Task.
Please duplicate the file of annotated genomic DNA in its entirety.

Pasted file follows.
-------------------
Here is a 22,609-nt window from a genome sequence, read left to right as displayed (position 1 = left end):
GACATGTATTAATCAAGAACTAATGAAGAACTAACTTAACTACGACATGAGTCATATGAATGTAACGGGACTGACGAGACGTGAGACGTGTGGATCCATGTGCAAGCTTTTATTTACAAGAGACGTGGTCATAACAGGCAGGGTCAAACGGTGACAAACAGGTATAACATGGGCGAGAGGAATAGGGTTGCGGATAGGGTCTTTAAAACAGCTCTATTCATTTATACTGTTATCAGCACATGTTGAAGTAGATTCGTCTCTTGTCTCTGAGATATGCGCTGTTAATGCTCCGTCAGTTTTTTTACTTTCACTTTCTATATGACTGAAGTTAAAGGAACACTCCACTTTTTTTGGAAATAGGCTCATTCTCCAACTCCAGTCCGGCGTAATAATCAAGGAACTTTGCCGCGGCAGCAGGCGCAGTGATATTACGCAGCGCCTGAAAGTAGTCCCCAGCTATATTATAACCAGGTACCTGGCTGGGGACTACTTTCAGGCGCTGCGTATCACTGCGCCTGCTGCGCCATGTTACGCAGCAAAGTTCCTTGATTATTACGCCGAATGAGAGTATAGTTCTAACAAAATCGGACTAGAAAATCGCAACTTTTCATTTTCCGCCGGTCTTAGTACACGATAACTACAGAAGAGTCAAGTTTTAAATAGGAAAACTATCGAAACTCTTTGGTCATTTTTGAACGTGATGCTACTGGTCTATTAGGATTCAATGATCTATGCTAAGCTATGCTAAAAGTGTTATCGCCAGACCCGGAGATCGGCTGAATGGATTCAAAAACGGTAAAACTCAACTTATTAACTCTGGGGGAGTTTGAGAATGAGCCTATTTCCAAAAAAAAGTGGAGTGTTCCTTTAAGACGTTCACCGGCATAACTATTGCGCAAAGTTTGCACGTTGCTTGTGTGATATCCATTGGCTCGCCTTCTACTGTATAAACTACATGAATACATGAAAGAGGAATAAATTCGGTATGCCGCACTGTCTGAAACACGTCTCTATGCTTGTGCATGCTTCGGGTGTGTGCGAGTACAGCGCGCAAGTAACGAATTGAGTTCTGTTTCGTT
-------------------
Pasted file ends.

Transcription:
Here is a 22,609-nt window from a genome sequence, read left to right as displayed (position 1 = left end):
GACATGTATTAATCAAGAACTAATGAAGAACTAACTTAACTACGACATGAGTCATATGAATGTAACGGGACTGACGAGACGTGAGACGTGTGGATCCATGTGCAAGCTTTTATTTACAAGAGACGTGGTCATAACAGGCAGGGTCAAACGGTGACAAACAGGTATAACATGGGCGAGAGGAATAGGGTTGCGGATAGGGTCTTTAAAACAGCTCTATTCATTTATACTGTTATCAGCACATGTTGAAGTAGATTCGTCTCTTGTCTCTGAGATATGCGCTGTTAATGCTCCGTCAGTTTTTTTACTTTCACTTTCTATATGACTGAAGTTAAAGGAACACTCCACTTTTTTTGGAAATAGGCTCATTCTCCAACTCCAGTCCGGCGTAATAATCAAGGAACTTTGCCGCGGCAGCAGGCGCAGTGATATTACGCAGCGCCTGAAAGTAGTCCCCAGCTATATTATAACCAGGTACCTGGCTGGGGACTACTTTCAGGCGCTGCGTATCACTGCGCCTGCTGCGCCATGTTACGCAGCAAAGTTCCTTGATTATTACGCCGAATGAGAGTATAGTTCTAACAAAATCGGACTAGAAAATCGCAACTTTTCATTTTCCGCCGGTCTTAGTACACGATAACTACAGAAGAGTCAAGTTTTAAATAGGAAAACTATCGAAACTCTTTGGTCATTTTTGAACGTGATGCTACTGGTCTATTAGGATTCAATGATCTATGCTAAGCTATGCTAAAAGTGTTATCGCCAGACCCGGAGATCGGCTGAATGGATTCAAAAACGGTAAAACTCAACTTATTAACTCTGGGGGAGTTTGAGAATGAGCCTATTTCCAAAAAAAAGTGGAGTGTTCCTTTAAGACGTTCACCGGCATAACTATTGCGCAAAGTTTGCACGTTGCTTGTGTGATATCCATTGGCTCGCCTTCTACTGTATAAACTACATGAATACATGAAAGAGGAATAAATTCGGTATGCCGCACTGTCTGAAACACGTCTCTATGCTTGTGCATGCTTCGGGTGTGTGCGAGTACAGCGCGCAAGTAACGAATTGAGTTCTGTTTCGTT